## Dimensional analysis for the scenario involving chasing pairs and both intra- and inter-specific interference

The population dynamics of the system involving chasing pairs and both intra- and inter-specific interference are shown in Eqs. 1–4:

with *l* = 1, …, *S _{R}*;

*i, j*= 1, …,

*S*, and

_{C}*i*≠

*j*. Here and represent the population abundances of the consumers and resources in the system. In fact, there are already several dimensionless variables and parameter in Eq. S76, namely

*x*, , ,

_{il}, y_{i}, z_{ij}*C*,

_{i}*R*,

_{l}*w*,

_{iI}*k*. To make all terms dimensionless, we define , where and is a reducible dimensionless parameter which is freely to take any positive values. Besides, we define dimensionless parameters , , , , , , , and . By substituting all the dimensionless terms into Eq. S76, we have:

_{l}For convenience, we omit the notation “~” and use dimensionless variables and parameters in the simulation studies unless otherwise specified.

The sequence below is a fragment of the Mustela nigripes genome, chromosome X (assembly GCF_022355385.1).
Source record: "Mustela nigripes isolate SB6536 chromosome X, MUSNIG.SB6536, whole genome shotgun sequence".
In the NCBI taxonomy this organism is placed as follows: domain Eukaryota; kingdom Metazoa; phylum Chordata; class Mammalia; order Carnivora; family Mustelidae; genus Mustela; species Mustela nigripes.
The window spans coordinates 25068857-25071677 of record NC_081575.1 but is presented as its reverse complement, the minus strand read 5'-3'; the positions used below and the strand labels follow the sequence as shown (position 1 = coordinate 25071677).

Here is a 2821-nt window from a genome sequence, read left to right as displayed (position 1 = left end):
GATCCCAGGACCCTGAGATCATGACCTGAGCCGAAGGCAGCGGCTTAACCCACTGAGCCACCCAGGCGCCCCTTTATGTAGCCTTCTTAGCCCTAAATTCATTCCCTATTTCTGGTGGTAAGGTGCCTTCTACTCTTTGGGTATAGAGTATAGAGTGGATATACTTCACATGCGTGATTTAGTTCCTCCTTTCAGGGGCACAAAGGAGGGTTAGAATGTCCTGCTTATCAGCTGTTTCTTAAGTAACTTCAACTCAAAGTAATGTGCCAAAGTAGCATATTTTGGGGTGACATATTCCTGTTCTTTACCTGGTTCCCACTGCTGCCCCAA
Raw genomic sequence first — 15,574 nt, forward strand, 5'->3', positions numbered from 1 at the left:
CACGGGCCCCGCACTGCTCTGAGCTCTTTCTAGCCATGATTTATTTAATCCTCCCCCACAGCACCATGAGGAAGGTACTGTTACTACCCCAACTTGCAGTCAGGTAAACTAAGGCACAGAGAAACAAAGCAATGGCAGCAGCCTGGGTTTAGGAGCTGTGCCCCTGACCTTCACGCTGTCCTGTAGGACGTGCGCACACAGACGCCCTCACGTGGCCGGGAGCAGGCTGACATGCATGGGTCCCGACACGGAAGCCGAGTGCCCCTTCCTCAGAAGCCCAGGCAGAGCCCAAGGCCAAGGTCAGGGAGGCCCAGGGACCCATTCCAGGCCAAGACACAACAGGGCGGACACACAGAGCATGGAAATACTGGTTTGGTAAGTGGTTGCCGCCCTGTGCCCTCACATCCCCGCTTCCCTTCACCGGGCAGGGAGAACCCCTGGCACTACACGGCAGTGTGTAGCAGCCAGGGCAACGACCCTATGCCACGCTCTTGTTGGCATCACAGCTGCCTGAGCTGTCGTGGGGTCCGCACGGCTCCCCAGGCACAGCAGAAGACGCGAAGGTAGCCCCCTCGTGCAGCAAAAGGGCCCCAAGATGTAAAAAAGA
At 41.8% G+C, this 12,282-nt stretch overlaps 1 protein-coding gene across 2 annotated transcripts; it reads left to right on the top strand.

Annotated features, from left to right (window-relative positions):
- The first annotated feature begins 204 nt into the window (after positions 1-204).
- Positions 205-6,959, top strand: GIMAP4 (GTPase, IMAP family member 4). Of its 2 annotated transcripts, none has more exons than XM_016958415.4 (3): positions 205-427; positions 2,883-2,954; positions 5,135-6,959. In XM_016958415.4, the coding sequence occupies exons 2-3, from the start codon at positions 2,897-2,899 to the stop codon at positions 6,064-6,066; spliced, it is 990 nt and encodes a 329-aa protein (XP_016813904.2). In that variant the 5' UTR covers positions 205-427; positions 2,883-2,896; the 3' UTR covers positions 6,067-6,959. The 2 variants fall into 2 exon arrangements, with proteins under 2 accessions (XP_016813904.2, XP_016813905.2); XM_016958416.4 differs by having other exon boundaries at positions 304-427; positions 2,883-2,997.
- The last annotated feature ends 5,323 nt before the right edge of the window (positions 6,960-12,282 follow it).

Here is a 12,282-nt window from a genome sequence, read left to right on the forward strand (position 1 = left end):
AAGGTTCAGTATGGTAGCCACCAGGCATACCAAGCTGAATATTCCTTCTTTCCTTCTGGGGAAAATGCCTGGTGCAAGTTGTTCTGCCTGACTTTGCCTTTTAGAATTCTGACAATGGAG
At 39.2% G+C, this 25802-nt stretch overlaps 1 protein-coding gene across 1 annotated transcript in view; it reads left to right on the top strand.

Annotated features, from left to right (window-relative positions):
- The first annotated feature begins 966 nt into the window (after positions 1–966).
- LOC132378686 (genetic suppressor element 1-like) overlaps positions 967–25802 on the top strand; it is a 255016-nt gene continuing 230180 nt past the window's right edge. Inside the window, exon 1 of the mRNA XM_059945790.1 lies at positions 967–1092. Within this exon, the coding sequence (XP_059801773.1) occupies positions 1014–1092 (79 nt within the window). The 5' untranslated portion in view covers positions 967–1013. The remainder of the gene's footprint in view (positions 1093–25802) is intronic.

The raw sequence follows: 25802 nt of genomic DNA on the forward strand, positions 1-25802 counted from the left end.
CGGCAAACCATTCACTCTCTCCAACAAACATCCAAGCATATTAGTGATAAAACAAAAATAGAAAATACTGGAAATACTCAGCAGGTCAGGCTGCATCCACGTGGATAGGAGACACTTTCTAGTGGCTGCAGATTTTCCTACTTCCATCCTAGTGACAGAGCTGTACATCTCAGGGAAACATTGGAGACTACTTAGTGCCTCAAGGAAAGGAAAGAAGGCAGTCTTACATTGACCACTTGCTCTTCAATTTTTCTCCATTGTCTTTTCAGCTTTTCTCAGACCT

# Appendix VII

## Approximations applied in the pairwise encounter model

For consumers within a paired state, either in a chasing pair or an interference pair, the consumer may die following the mortality rate. Thus, in the scenario involving chasing pairs and both intra- and inter-specific interference, the population dynamics of the system should be described as follows:

However, since predation or interference processes are generally much faster than birth and death processes, i.e., *D _{i}* <<